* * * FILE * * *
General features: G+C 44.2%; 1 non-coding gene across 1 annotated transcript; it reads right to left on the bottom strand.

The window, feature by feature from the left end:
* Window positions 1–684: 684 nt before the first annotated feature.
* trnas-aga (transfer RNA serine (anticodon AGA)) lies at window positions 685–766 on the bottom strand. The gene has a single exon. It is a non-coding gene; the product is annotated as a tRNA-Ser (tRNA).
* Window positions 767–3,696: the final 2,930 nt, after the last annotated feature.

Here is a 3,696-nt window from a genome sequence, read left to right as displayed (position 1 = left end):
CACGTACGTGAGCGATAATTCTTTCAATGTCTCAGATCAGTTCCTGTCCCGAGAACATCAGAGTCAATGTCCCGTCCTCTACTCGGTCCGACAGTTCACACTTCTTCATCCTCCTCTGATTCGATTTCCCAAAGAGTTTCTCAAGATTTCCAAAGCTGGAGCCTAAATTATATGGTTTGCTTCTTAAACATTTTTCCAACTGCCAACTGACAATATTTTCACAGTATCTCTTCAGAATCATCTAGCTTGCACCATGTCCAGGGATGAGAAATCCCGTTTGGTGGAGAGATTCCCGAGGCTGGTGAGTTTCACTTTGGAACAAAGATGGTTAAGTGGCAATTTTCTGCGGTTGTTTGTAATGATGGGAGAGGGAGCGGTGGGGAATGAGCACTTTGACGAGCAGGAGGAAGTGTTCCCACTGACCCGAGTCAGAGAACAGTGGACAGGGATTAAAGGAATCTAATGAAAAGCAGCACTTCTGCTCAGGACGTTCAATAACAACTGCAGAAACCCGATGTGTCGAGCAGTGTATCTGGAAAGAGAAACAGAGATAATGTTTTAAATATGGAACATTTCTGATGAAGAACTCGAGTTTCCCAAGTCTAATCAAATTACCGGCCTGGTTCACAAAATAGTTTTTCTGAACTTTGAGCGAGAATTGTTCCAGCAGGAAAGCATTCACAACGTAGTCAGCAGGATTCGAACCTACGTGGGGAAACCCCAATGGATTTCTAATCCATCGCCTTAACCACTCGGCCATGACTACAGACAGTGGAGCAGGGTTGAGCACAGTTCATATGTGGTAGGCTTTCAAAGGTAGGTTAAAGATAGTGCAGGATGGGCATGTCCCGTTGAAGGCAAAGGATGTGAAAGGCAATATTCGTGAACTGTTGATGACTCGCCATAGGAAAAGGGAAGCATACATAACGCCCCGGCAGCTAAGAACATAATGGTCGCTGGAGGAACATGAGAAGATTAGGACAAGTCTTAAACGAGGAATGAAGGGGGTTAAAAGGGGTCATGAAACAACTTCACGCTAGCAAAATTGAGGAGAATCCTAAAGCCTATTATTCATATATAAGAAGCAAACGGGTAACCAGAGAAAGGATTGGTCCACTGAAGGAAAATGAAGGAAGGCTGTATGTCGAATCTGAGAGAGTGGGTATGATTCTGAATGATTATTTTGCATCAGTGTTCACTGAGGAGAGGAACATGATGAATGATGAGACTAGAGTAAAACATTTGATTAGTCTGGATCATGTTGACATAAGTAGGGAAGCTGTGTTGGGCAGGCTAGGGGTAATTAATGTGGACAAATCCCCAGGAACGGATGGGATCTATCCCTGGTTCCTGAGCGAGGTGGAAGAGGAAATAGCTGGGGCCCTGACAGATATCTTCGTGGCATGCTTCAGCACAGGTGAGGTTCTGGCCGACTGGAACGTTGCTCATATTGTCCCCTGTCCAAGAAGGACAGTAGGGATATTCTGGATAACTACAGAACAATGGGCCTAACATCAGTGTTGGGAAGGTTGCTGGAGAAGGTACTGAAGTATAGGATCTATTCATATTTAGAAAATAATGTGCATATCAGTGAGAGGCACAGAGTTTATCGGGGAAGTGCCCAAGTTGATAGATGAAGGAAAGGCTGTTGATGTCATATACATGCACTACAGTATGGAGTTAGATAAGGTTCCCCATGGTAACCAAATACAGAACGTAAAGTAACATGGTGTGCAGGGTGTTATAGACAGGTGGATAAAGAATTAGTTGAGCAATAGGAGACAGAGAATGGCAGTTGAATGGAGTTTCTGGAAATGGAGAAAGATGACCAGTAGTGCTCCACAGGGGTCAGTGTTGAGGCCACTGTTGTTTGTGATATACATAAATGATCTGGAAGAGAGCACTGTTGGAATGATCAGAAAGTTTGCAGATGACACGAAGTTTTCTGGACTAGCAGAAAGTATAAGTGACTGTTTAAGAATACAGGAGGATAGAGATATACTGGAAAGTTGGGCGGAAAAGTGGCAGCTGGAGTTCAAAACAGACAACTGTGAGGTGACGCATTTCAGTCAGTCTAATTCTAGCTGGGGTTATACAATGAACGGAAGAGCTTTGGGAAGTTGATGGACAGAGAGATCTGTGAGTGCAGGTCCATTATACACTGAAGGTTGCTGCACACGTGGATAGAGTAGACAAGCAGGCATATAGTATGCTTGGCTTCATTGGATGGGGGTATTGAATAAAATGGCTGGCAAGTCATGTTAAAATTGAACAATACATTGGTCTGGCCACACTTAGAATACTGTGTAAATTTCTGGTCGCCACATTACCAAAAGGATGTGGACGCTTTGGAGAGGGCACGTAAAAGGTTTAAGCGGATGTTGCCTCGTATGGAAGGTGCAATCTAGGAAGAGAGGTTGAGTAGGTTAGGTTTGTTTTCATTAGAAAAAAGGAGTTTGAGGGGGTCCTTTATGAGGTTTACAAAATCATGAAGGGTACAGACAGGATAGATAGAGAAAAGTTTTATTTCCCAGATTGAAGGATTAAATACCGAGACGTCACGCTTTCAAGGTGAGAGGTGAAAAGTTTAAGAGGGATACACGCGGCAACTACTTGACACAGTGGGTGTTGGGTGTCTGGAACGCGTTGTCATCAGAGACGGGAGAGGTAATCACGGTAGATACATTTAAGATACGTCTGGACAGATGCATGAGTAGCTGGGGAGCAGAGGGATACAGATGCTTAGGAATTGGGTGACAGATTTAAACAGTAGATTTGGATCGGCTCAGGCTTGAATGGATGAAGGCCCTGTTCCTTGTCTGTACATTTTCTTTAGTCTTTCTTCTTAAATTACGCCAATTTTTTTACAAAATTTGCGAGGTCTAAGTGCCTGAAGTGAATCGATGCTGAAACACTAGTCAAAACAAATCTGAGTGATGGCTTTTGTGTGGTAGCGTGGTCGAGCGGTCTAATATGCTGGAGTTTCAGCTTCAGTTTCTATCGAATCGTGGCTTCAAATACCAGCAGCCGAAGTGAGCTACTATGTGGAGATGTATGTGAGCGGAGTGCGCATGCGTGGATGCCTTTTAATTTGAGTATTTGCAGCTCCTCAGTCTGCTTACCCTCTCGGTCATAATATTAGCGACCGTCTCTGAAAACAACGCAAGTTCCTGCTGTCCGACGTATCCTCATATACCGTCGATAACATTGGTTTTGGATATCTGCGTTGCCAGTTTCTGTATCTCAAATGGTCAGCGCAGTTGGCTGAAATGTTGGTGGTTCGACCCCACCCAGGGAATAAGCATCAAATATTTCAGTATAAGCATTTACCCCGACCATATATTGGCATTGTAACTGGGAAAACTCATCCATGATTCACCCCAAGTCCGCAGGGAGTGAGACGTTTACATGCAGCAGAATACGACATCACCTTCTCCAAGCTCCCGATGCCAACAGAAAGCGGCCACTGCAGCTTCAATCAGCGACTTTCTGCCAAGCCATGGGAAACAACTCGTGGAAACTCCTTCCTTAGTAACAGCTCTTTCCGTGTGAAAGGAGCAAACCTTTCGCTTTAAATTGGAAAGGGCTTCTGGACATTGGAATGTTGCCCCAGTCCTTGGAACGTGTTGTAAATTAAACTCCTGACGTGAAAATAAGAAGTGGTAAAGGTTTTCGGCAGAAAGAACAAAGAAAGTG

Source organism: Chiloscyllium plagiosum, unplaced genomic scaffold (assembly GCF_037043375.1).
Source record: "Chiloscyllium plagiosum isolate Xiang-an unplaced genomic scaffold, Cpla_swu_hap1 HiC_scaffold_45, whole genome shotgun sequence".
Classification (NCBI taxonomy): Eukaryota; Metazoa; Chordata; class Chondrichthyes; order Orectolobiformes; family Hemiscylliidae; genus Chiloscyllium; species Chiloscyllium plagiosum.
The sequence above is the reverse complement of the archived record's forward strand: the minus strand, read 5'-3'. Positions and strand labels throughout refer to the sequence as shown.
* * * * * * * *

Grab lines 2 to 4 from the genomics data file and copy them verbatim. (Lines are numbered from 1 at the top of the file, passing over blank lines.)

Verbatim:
The window, feature by feature from the left end:
* Window positions 1–684: 684 nt before the first annotated feature.
* trnas-aga (transfer RNA serine (anticodon AGA)) lies at window positions 685–766 on the bottom strand. The gene has a single exon. It is a non-coding gene; the product is annotated as a tRNA-Ser (tRNA).